Donkey domestication might have been slower than thoughtMarch 11th, 2008 - 12:50 pm ICT by admin
Washington, March 11 (ANI): Domestication of the donkey might have been slower and less linear than previously thought, according to an international group of researchers.
Collaborators from Washington University in St. Louis and the University of Copenhagen studied 10 donkey skeletons from three graves dedicated to donkeys in the funerary complex of one of the first Pharaoh’s at Abydos, Egypt.
The researchers found that donkeys around 5,000 years ago were in an early phase of domestication, and that they looked like wild animals but displayed joint wear that showed that they were used as domestic animals.
Genetic research has suggested African origins for the donkey. But coming up with an exact time and location for domestication is difficult because signs of early domestication can be hard to see. Our findings show that traces of human management can indicate domestication before skeletal or even genetic changes, said Fiona Marshall, professor of Anthropology at Washington University in St. Louis.
In their study report, published in the online edition of the Proceedings of the National Academy of Sciences, the researchers write that domestication of the donkey from the African wild ass was a pivotal point in human history because it transformed ancient transport systems in Africa and Asia, and the organization of early cities and pastoral societies.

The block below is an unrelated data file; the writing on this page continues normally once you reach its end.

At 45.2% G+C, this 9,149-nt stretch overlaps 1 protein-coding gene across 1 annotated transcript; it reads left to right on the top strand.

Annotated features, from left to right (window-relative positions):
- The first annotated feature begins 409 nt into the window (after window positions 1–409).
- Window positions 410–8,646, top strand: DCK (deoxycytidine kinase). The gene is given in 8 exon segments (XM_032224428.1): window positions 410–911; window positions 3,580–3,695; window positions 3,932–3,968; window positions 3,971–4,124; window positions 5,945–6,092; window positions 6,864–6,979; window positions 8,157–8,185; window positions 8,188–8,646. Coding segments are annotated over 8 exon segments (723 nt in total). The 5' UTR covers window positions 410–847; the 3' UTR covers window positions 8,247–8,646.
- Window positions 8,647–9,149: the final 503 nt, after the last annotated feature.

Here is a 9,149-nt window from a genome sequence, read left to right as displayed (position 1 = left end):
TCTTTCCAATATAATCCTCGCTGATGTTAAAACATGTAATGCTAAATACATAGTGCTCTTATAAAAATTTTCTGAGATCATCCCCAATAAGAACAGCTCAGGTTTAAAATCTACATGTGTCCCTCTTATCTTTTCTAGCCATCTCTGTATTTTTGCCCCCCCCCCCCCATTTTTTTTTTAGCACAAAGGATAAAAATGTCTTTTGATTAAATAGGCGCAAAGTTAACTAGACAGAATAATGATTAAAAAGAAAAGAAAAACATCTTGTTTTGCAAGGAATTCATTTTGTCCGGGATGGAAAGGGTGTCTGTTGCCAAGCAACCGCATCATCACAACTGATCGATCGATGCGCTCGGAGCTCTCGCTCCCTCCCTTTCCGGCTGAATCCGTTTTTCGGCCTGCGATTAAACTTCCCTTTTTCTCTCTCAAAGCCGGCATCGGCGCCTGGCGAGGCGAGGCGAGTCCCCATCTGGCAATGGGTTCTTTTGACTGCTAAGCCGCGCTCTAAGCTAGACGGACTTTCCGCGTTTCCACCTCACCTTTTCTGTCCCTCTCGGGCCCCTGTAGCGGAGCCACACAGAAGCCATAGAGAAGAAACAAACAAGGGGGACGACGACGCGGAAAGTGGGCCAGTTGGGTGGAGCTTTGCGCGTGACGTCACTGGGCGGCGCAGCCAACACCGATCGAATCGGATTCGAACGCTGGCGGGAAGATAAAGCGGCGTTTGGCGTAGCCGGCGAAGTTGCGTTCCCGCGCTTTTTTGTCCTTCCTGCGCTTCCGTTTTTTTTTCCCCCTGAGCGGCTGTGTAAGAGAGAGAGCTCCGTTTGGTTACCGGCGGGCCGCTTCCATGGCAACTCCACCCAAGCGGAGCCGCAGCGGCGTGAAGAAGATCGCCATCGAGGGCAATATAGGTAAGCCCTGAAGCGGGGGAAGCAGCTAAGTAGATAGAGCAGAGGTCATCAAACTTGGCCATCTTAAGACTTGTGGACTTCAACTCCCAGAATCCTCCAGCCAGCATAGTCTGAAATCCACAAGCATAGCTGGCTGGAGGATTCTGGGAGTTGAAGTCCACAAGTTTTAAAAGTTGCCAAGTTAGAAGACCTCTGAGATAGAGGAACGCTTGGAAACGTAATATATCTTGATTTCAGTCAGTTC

During the study, the researchers examined the 5,000-year-old Abydos skeletons along with 53 modern donkey and African wild ass skeletons.
They observed that the Abydos metacarpals were similar in overall proportions to wild ass, but their individual measurements varied.
While mid-shaft breadths of the domestic donkey resembled wild ass, mid-shaft depths and distal breadths were intermediate between the two species.
However, the researchers also observed that all the Abydos skeletons exhibited a range of wear and other pathologies on their bones consistent with load carrying.
The authors of the study write that morphological similarities to wild ass suggest that despite their use as beasts of burden, donkeys were still undergoing considerable phenotypic change during the early dynastic period in Egypt.
According to them, this pattern is consistent with recent studies of other domestic animals that suggest that the process of domestication is slower and more complicated than had been previously thought. (ANI)
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